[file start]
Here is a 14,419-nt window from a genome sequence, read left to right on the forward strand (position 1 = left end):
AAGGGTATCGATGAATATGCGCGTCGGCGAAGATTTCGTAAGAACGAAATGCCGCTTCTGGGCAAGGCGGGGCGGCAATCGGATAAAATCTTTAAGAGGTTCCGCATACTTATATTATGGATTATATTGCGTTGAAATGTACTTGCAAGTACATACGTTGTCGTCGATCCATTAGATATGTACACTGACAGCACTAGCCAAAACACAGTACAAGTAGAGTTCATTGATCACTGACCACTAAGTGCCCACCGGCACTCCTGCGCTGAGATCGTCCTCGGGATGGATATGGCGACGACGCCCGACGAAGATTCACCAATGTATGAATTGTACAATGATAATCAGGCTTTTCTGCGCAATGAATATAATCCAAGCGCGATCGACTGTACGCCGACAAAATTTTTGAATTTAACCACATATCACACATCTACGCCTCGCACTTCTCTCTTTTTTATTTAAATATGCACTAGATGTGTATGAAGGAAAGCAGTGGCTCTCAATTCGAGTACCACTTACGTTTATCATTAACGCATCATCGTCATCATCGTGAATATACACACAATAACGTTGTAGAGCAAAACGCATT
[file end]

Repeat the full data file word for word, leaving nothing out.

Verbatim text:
Here is a 14,419-nt window from a genome sequence, read left to right on the forward strand (position 1 = left end):
AAGGGTATCGATGAATATGCGCGTCGGCGAAGATTTCGTAAGAACGAAATGCCGCTTCTGGGCAAGGCGGGGCGGCAATCGGATAAAATCTTTAAGAGGTTCCGCATACTTATATTATGGATTATATTGCGTTGAAATGTACTTGCAAGTACATACGTTGTCGTCGATCCATTAGATATGTACACTGACAGCACTAGCCAAAACACAGTACAAGTAGAGTTCATTGATCACTGACCACTAAGTGCCCACCGGCACTCCTGCGCTGAGATCGTCCTCGGGATGGATATGGCGACGACGCCCGACGAAGATTCACCAATGTATGAATTGTACAATGATAATCAGGCTTTTCTGCGCAATGAATATAATCCAAGCGCGATCGACTGTACGCCGACAAAATTTTTGAATTTAACCACATATCACACATCTACGCCTCGCACTTCTCTCTTTTTTATTTAAATATGCACTAGATGTGTATGAAGGAAAGCAGTGGCTCTCAATTCGAGTACCACTTACGTTTATCATTAACGCATCATCGTCATCATCGTGAATATACACACAATAACGTTGTAGAGCAAAACGCATT